1. Crocodiles Were Played Classical Music
A team of international researchers put Nile crocodiles in MRI scanners and played them classical music to observe how their brains process complex sensory information.
The researchers played the crocodiles music by Bach as well as exposing them to complex visual stimuli.
The study found that the brains of the crocodiles, which developed more than 200 million years ago, had different brain activation after being played complex noises like the classical music, compared to when they were played basic sounds.
The results suggested that this complex sensory processing evolved much earlier than scientists had originally believed.
2. Asian Elephants Are Really Good With Numbers
A study published in October in the Journal of Ethology found that Asian Elephants have numeric ability that is closer to humans than other animals.
The researchers trained a 14-year-old Asian elephant to use a computer-controlled touch panel, which the elephant touched with its trunk to indicate numerical judgements
The elephant chose the correct answer 181 out of 271 times (a 66.8% success rate), suggesting that the elephant has cognitive abilities that are comparable to human counting.
3. Scientists Created A Sensory System Small Enough To Ride On Bumblebees
Engineers from the University of Washington have created a sensing system for farmers to monitor temperature, humidity and crop health that rides on the back of bees.
Farmers can use drones for this purpose but they require an immense amount of power to fly over large fields, thus requiring frequent recharging.
The bumblebee sensory system has location tracking, wireless communication and a battery that lasts for seven hours and recharges while the bees are in their hives at night.
4. Researchers Rediscovered An Animal That Hadn't Been Seen In 30 Years
The San Quintin kangaroo rat, a small, feisty burrow-dwelling mammal from northern Mexico, was last seen in 1989 and was declared extinct by the Mexican government in 1994.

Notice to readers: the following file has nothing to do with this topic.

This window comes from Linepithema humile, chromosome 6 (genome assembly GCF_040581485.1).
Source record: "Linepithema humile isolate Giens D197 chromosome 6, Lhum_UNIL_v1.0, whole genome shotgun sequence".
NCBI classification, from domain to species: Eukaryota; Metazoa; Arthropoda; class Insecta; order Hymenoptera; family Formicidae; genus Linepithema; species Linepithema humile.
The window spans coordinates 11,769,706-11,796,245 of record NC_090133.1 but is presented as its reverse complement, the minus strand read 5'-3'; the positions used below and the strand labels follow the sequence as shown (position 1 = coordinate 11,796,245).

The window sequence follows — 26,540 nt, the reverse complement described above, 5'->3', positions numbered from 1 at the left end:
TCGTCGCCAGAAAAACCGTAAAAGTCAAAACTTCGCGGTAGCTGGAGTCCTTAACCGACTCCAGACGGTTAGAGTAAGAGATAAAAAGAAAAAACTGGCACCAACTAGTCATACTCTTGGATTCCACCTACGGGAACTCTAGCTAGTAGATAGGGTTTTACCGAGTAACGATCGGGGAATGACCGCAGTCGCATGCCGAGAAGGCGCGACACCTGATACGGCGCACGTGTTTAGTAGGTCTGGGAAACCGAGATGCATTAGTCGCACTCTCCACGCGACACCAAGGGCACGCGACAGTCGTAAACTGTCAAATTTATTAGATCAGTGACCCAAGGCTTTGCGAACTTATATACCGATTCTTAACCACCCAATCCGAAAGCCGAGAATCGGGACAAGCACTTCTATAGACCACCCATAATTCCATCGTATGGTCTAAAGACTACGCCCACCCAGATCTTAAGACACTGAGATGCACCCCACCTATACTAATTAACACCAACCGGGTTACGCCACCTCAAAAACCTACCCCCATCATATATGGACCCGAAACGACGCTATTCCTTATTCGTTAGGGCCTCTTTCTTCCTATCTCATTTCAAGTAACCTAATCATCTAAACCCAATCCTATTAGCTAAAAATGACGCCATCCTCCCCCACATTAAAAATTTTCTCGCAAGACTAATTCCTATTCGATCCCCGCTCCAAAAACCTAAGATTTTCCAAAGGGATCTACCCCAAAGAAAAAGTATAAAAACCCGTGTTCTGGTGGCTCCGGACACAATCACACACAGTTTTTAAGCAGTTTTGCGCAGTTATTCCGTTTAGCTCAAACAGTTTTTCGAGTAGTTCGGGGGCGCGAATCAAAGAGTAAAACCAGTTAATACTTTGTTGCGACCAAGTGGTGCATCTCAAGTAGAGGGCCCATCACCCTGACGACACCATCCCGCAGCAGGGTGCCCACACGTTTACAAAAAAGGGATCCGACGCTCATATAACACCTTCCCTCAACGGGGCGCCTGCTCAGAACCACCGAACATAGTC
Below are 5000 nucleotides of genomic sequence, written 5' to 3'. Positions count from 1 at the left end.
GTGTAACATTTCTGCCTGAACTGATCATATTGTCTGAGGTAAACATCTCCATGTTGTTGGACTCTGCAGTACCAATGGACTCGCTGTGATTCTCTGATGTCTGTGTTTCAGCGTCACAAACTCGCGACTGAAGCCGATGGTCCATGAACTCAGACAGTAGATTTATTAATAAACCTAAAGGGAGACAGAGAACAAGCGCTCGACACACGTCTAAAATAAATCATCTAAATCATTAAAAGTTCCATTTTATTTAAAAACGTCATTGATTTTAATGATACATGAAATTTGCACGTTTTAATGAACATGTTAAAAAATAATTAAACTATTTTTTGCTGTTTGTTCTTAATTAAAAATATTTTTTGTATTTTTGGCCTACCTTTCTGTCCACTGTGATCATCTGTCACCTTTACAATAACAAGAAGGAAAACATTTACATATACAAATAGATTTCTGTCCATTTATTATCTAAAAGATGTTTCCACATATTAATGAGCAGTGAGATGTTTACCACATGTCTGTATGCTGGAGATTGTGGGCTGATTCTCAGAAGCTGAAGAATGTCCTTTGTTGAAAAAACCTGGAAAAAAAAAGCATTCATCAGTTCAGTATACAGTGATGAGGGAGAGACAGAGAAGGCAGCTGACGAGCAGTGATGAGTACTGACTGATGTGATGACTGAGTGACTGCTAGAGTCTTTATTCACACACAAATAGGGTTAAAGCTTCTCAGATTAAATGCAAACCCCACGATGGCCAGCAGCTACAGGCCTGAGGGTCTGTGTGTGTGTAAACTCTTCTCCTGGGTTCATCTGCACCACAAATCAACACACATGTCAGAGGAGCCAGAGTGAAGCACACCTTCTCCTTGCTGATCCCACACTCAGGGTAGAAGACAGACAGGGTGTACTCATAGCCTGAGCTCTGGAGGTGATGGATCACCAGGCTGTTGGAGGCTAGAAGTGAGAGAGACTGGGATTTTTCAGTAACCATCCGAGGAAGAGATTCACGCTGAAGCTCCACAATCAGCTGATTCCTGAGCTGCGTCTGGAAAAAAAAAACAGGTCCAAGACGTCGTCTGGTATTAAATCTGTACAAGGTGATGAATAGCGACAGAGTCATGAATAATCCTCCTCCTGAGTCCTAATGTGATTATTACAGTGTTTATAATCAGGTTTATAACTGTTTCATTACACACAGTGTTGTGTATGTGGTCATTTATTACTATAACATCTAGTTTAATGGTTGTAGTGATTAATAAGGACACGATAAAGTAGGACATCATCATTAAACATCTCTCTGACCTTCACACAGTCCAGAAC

However, researchers came across four of the kangaroo rats during a routine survey in 2017 and published their findings in May this year.
The researchers stated that the reappearance of the kangaroo rat is a promising sign that the natural ecosystems in the Baja California region are recovering after an agricultural boom drastically changed the environment.
5. Three New Species Of Rainbow Chameleons Were Discovered
Three new species of rainbow chameleons were discovered on the east coast of Madagascar on an expedition led by a German zoological society.
The researchers who discovered them said that the three species likely have small populations without a lot of distribution.
One of the chameleon species was only observed in a 37-acre patch of isolated rainforest.
6. Goats Know When People Are Smiling And They Like To See It Happen
In a study published by the Royal Society, researchers investigated the intelligence of goats in understanding social cues.
Using 35 goats, the scientists observed preference when they were presented with an image of either an angry or a happy human expression.
The study found that the goats preferred to spend time around images of happy human faces — this indicated for the first time that domesticated farm animals, which haven't been bred specifically to interact with humans, can read facial communication cues in people.
7. Pterosaurs Were Probably Feathery
Research led by Nanjing University in China microscopically examined fossils from pterosaurs, the flying reptiles that co-existed with dinosaurs, and found that they were covered in small feathers.
The surprising discovery pushed the origin of feathers back by 70 million years. The pterosaurs feathers were shorter and not intended to assist flight like feathers on modern birds.
The discovery led scientists to conclude that the pterosaurs were actually feathery and not scaled in appearance.
8. Lizards Dream Like Us
A study of lizards' sleep led by the Neuroscience Research Center of Lyon found that they have distinct sleep states much like humans.
The researchers were investigating how lizards sleep to determine how sleep states developed in humans.
The study determined that lizards experience phases similar to rapid-eye movement (REM) and slow-wave sleep states in humans.
The findings suggested that lizards may experience dreams in a similar way to people.